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Oregon OSHA proposes permanent rules on extreme heat, wildfire smoke

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Salem, OR — Oregon OSHA is seeking public comment on proposed rules that would increase worker protections against extreme heat and wildfire smoke, calling them “the strongest such protections in the nation.”

The proposals build on emergency standards adopted by the agency last summer. The development process involved review and input from rule advisory committees as well as employer and worker stakeholders. Oregon OSHA, which operates as a State Plan, also conducted listening sessions for worker and community stakeholders.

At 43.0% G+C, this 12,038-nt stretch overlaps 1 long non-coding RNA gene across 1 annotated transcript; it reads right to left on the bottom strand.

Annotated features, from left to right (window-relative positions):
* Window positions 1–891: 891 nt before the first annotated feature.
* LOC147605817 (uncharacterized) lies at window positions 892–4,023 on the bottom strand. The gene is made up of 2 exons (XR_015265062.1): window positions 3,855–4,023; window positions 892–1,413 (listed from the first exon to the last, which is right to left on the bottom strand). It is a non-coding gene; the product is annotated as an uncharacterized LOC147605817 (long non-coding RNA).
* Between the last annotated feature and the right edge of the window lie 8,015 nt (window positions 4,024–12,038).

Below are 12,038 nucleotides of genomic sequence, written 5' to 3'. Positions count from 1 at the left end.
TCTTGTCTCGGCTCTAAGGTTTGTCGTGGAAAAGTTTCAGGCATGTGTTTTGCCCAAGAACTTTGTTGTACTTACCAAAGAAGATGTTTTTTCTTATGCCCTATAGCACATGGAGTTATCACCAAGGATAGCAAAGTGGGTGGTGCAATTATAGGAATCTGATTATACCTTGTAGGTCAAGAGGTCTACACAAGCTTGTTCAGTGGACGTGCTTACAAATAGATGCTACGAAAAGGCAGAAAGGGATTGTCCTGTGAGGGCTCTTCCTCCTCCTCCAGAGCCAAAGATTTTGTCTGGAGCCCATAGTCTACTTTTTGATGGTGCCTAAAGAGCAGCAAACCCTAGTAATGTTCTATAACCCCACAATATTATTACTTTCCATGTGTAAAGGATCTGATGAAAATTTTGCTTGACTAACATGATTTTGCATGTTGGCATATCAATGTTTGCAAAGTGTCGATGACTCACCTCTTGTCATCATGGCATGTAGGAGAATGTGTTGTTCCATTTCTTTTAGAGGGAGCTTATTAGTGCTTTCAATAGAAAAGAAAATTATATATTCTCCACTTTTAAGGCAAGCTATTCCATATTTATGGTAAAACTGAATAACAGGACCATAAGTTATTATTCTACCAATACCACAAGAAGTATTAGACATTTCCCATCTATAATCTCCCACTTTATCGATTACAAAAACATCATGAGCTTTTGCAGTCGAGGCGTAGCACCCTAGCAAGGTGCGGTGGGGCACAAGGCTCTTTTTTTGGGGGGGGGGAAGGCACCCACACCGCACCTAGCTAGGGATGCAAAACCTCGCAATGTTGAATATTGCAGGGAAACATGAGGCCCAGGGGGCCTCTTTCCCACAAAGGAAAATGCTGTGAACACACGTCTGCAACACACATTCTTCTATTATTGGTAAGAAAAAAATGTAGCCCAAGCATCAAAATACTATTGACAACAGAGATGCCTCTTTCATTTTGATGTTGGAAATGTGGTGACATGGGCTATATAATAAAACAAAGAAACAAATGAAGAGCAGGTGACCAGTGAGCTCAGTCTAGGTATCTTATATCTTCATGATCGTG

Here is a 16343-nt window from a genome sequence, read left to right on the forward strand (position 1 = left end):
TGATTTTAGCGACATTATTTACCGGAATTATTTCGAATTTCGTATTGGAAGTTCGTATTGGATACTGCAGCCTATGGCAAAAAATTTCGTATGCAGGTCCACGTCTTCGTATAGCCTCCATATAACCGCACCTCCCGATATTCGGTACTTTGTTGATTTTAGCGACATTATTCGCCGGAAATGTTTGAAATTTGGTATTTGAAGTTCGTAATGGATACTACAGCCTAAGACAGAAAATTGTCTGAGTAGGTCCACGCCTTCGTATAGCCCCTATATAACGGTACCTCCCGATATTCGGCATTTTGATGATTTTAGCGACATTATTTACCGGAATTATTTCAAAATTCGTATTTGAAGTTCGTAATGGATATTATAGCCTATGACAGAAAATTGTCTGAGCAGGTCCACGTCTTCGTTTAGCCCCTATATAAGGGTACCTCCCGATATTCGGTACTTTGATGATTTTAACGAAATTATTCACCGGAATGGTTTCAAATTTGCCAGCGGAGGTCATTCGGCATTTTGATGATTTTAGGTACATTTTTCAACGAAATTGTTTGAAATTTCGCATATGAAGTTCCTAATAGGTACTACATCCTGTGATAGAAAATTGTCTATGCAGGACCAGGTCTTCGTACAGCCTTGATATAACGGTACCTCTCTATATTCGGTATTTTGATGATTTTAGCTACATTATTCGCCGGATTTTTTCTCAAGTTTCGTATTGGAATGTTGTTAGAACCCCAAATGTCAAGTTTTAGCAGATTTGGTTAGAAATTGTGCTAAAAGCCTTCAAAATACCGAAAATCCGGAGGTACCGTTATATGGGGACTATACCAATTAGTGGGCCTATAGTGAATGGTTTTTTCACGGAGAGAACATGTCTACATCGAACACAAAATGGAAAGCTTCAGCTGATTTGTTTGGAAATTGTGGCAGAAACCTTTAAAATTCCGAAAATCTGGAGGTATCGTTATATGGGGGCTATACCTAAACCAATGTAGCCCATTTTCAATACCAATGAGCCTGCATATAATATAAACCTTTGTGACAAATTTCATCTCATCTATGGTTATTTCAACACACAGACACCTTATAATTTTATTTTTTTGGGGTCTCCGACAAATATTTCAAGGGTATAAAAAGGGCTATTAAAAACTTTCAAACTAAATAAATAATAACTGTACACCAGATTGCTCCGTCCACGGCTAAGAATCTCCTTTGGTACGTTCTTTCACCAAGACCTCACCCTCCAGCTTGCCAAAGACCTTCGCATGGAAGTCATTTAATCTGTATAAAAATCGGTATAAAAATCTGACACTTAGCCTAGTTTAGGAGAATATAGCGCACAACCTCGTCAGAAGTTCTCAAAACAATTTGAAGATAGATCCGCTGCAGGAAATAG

The proposed heat illness prevention rule includes access to shade and cool water, work/rest schedules, information and training, and other plans and preventive actions. Meanwhile, the proposed wildfire smoke rule features various exposure assessments and controls, as well as steps for training and communication. Both proposals also address protections for workers who rely on employer-provided housing, including as part of farm operations.

 

“The dangers of extreme heat and wildfire smoke are not going away,” Andrew Stolfi, director of the state’s Department of Consumer and Business Services, which includes Oregon OSHA, said in a press release. “That is why we must continue to build up our safeguards against them. These rulemaking efforts demonstrate our commitment to bolstering Oregon’s ability to protect workers – especially vulnerable workers who work outdoors – from extraordinary hazards that have been worsened by climate change.”

Oregon OSHA says it expects to adopt the rules in April, ahead of the grow and wildfire seasons.

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